The confusion over punctuation seems to be universal with both seasoned and newbie writers. I hope this series is helpful to my readers to act as a reference when you are second guessing your need, or non-need to punctuate your writing. This week we will be discussing punctuation marks that indicate dialogue and exclamations.
Quotation marks are used to indicate dialogue or someone speaking. As noted before in American English the punctuation marks always go within the quotation marks. [Note: in British English the punctuation marks go outside the quotation marks.]
Quotation marks are not used to indicate a thought, even when the character is recalling the concept of what was said. They are only used when directly recalling the exact words spoken.
- Example (recalling an idea): Ron remembered Jackie saying she loved dark Chocolate.
- Example (Recalling exact words): Ron remembered the conversation he had with Jackie about sweets. “The only kind of Chocolate I love is Dark chocolate. It’s the best!”
- Example (Non-quoted thought): After talking to Jackie, Ron thought to himself, I better not give her those milk chocolates I got.
Quotation marks are used to show a new person speaking. In a dialogue when a new person speaks, a new paragraph is needed with its own quotation marks. Because it is considered a new paragraph it must be indented.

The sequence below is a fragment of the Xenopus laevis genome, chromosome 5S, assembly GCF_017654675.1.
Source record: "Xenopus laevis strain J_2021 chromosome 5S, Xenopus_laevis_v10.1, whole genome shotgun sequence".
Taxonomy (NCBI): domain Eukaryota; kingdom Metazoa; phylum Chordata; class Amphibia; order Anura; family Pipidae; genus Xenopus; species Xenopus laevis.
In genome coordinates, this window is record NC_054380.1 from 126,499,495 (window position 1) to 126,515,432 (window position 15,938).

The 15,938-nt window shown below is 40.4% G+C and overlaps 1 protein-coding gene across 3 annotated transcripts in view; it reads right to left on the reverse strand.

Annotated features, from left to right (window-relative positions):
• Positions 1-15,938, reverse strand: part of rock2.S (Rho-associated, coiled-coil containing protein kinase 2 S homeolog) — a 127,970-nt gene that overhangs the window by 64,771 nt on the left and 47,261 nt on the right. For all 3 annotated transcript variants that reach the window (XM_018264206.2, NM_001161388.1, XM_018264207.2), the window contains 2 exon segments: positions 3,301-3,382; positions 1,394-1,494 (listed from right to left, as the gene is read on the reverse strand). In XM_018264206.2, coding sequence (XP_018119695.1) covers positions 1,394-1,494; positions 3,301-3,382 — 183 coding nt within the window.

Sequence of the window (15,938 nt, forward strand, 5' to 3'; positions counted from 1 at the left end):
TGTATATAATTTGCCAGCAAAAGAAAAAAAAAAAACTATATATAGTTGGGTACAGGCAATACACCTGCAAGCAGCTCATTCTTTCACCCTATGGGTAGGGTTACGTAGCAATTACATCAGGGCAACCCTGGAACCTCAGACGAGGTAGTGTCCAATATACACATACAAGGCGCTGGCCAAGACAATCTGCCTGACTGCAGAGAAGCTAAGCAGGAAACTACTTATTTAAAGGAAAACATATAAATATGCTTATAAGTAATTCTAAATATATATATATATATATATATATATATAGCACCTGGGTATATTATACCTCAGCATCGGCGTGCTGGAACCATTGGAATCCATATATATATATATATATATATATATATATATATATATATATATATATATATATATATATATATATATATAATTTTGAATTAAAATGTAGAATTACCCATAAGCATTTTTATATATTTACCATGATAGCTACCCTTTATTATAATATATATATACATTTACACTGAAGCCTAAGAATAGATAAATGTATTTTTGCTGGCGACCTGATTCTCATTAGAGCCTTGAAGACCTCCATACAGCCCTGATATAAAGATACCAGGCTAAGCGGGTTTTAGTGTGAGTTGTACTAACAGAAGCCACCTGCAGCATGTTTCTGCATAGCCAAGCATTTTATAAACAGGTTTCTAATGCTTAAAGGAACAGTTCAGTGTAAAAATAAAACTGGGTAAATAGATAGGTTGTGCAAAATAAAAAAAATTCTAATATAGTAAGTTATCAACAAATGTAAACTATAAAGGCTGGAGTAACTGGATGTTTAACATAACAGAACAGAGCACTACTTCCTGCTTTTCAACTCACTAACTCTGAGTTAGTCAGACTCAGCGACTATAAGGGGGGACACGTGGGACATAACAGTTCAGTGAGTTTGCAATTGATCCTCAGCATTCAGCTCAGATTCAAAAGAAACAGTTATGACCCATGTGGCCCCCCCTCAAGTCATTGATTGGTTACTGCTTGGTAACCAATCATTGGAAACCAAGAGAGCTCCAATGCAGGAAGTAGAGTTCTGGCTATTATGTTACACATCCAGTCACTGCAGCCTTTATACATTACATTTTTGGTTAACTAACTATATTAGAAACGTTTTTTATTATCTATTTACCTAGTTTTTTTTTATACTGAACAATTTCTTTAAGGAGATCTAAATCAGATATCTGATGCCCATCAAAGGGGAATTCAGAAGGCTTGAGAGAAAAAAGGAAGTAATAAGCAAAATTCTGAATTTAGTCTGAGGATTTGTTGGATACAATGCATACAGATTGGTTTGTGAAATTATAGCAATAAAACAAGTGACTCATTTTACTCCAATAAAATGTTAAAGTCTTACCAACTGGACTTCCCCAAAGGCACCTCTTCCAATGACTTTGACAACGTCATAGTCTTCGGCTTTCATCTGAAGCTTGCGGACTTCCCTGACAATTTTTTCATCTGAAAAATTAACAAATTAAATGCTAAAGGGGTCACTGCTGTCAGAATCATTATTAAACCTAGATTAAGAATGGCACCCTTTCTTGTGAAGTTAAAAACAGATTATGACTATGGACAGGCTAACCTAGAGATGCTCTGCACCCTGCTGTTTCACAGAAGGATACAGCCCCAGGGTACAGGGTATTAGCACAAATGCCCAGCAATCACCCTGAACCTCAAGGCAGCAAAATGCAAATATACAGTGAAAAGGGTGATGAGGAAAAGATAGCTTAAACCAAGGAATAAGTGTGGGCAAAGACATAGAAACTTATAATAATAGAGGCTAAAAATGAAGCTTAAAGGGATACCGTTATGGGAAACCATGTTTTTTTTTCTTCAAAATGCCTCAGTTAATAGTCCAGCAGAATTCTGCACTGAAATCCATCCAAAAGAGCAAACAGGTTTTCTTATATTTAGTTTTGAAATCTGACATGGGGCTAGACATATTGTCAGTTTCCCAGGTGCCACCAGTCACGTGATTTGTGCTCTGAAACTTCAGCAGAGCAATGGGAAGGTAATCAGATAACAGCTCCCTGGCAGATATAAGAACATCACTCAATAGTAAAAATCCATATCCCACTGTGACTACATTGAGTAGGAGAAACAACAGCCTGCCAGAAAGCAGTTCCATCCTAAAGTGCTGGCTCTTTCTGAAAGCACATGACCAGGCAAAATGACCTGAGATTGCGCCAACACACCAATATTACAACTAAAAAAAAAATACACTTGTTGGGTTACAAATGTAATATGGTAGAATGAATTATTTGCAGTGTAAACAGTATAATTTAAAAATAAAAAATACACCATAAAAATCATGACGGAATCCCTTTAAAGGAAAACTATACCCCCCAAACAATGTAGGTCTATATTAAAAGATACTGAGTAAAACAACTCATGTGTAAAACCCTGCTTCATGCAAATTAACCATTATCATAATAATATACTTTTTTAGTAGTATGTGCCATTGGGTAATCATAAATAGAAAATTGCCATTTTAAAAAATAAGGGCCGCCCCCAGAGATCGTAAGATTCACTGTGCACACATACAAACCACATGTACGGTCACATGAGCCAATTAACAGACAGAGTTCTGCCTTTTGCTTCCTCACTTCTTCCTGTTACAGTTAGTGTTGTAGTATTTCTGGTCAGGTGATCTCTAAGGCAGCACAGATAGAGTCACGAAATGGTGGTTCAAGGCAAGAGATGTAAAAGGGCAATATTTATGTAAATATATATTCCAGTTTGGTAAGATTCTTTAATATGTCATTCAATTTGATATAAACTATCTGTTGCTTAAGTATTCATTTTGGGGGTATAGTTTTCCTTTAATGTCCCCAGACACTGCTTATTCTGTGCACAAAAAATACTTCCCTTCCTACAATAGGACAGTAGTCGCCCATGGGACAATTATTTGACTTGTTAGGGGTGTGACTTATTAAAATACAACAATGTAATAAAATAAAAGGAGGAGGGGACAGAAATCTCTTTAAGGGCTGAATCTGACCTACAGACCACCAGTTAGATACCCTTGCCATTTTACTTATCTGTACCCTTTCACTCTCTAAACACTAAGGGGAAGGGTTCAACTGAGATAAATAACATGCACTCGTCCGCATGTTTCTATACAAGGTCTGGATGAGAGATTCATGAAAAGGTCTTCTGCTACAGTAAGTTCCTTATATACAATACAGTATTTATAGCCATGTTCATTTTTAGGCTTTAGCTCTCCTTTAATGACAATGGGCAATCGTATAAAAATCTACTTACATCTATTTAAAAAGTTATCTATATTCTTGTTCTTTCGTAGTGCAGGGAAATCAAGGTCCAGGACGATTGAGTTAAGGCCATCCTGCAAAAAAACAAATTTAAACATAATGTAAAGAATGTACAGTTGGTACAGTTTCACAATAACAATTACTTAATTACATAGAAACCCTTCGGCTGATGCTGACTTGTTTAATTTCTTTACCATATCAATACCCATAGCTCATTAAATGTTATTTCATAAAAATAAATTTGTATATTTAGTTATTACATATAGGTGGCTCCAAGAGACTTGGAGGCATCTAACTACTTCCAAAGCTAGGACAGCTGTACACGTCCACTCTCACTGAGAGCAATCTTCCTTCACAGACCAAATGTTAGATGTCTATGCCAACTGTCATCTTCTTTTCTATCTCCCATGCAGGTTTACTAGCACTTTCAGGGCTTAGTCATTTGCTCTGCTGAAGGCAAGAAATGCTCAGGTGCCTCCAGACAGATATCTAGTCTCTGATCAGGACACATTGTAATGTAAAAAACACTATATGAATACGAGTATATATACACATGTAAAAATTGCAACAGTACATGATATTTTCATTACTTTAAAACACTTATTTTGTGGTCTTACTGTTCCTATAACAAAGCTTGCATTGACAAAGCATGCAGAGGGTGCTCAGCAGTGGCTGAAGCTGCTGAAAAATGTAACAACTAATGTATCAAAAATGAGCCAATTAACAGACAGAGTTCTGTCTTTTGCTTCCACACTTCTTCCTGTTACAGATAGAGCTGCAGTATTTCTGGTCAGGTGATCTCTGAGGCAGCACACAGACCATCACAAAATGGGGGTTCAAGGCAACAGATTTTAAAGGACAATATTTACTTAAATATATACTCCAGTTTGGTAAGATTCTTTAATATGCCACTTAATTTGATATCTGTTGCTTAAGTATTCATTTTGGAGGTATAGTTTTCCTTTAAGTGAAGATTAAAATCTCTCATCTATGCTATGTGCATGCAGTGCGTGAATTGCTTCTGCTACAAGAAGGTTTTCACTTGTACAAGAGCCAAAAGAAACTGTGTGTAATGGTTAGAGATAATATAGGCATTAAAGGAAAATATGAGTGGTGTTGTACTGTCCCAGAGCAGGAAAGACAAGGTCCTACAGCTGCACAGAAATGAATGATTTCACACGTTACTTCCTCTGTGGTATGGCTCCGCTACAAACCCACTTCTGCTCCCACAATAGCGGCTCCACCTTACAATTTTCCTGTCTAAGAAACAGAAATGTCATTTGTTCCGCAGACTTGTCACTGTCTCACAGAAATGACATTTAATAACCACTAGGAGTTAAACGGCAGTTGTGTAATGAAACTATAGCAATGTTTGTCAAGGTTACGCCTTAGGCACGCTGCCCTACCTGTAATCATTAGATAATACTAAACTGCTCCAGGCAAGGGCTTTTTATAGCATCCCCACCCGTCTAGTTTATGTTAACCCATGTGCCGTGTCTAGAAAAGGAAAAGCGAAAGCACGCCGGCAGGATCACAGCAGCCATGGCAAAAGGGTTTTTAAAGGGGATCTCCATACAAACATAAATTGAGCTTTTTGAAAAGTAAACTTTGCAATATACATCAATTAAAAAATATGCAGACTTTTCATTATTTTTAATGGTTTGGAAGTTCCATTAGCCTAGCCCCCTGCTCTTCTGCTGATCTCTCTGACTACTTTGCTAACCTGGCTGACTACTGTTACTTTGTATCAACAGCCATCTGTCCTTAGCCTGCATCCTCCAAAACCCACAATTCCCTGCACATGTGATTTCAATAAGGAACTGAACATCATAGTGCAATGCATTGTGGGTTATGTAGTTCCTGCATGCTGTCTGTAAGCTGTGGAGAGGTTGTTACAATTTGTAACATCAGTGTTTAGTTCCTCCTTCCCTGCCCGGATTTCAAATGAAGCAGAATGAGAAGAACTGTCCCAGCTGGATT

“John is lighting the lamp now.”
“What? Up those stairs?” She said looking at the winding staircase leading to the top of the lighthouse tower.
“Come on up. It’s only 101 steps!” Came John’s voice from above.
Exclamation Points are only used after true exclamations or orders. Don’t emphasize simple statements by using exclamation points.
- Example (simple statement): It was wonderful weather.
- Example (exclamatory statement): What wonderful weather!
- Example (order): Stop him!
Was this helpful for your writing? Leave comments below. Join me next week for more about punctuation.
2 thoughts on “Punctuation Part Three: Quotation Marks and Exclamation Points”
Character’s thoughts are usually indicated by italics. Sometimes they are in parentheses. If you are Faulkner, you don’t use either. It all just runs together.
You are so right! Thanks for the giggle!